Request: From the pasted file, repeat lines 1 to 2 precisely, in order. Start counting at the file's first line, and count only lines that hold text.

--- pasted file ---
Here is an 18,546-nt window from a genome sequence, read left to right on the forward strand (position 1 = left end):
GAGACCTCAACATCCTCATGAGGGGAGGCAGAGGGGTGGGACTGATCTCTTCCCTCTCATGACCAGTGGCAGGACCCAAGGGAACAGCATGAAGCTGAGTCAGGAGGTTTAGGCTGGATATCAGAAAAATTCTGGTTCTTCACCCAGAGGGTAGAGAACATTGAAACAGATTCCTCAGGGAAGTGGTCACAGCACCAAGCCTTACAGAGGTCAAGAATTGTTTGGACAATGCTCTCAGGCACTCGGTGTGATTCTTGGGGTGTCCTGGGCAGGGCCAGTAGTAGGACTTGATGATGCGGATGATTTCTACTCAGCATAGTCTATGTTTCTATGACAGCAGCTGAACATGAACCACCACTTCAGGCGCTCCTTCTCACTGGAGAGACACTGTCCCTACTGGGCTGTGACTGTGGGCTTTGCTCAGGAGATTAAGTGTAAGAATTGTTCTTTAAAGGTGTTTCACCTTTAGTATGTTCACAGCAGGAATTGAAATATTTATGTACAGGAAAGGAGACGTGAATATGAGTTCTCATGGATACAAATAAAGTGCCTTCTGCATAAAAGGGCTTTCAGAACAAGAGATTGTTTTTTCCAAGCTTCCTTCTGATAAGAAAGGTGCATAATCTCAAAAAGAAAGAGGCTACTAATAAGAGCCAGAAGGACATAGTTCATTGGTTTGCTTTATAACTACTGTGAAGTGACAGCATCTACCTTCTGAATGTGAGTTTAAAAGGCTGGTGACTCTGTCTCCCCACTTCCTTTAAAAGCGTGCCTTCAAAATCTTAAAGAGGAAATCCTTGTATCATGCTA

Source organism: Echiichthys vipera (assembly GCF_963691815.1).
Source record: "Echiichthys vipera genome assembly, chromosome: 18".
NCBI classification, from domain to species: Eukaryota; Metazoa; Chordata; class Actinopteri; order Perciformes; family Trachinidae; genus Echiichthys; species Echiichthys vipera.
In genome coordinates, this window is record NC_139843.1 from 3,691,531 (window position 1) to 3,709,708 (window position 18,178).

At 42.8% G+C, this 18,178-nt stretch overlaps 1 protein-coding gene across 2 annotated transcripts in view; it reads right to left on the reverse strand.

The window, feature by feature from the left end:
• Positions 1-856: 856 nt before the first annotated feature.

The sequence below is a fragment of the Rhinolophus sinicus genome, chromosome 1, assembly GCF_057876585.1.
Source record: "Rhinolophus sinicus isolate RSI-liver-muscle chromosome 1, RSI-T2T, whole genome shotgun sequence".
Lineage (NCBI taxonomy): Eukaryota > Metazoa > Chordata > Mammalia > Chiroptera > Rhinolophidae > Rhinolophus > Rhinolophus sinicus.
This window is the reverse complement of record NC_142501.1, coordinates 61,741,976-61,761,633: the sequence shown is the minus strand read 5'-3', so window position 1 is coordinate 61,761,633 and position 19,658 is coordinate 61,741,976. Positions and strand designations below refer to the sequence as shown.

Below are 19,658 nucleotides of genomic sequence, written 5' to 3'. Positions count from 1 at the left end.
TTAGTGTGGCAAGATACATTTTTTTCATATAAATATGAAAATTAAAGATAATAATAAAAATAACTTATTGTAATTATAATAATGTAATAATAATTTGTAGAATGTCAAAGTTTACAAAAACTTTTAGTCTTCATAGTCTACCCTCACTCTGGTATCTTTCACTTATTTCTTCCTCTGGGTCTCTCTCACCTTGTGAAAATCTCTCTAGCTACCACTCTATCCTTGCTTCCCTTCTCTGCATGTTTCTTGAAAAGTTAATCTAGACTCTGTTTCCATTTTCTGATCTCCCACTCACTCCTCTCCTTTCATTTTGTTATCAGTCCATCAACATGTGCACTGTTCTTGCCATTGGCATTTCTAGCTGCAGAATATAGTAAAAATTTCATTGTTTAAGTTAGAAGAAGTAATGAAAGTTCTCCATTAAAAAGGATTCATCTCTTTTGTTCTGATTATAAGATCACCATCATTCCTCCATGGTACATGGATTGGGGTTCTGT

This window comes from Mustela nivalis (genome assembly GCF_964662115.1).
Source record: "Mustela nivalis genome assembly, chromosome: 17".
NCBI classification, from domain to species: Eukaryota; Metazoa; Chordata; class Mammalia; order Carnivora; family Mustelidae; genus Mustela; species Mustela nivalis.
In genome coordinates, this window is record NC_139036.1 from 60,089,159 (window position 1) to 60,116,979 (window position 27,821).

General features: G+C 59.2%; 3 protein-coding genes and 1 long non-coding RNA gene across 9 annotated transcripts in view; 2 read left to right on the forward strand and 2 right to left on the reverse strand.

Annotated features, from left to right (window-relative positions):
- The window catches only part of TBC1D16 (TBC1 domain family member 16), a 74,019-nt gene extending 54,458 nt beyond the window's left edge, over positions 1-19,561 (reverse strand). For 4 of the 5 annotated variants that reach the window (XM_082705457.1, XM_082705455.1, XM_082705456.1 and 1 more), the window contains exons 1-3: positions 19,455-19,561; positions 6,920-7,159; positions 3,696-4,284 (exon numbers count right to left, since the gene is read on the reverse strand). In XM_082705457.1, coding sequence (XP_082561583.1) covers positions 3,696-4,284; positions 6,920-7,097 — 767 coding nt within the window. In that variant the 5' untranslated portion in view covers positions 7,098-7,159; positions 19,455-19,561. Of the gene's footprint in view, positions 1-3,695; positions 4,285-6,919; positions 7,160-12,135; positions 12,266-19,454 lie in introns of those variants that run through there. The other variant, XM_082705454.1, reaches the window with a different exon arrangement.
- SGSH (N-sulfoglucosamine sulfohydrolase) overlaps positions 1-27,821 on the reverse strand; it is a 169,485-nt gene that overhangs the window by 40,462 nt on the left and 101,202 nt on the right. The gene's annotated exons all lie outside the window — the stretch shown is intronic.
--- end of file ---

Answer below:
Here is an 18,546-nt window from a genome sequence, read left to right on the forward strand (position 1 = left end):
GAGACCTCAACATCCTCATGAGGGGAGGCAGAGGGGTGGGACTGATCTCTTCCCTCTCATGACCAGTGGCAGGACCCAAGGGAACAGCATGAAGCTGAGTCAGGAGGTTTAGGCTGGATATCAGAAAAATTCTGGTTCTTCACCCAGAGGGTAGAGAACATTGAAACAGATTCCTCAGGGAAGTGGTCACAGCACCAAGCCTTACAGAGGTCAAGAATTGTTTGGACAATGCTCTCAGGCACTCGGTGTGATTCTTGGGGTGTCCTGGGCAGGGCCAGTAGTAGGACTTGATGATGCGGATGATTTCTACTCAGCATAGTCTATGTTTCTATGACAGCAGCTGAACATGAACCACCACTTCAGGCGCTCCTTCTCACTGGAGAGACACTGTCCCTACTGGGCTGTGACTGTGGGCTTTGCTCAGGAGATTAAGTGTAAGAATTGTTCTTTAAAGGTGTTTCACCTTTAGTATGTTCACAGCAGGAATTGAAATATTTATGTACAGGAAAGGAGACGTGAATATGAGTTCTCATGGATACAAATAAAGTGCCTTCTGCATAAAAGGGCTTTCAGAACAAGAGATTGTTTTTTCCAAGCTTCCTTCTGATAAGAAAGGTGCATAATCTCAAAAAGAAAGAGGCTACTAATAAGAGCCAGAAGGACATAGTTCATTGGTTTGCTTTATAACTACTGTGAAGTGACAGCATCTACCTTCTGAATGTGAGTTTAAAAGGCTGGTGACTCTGTCTCCCCACTTCCTTTAAAAGCGTGCCTTCAAAATCTTAAAGAGGAAATCCTTGTATCATGCTA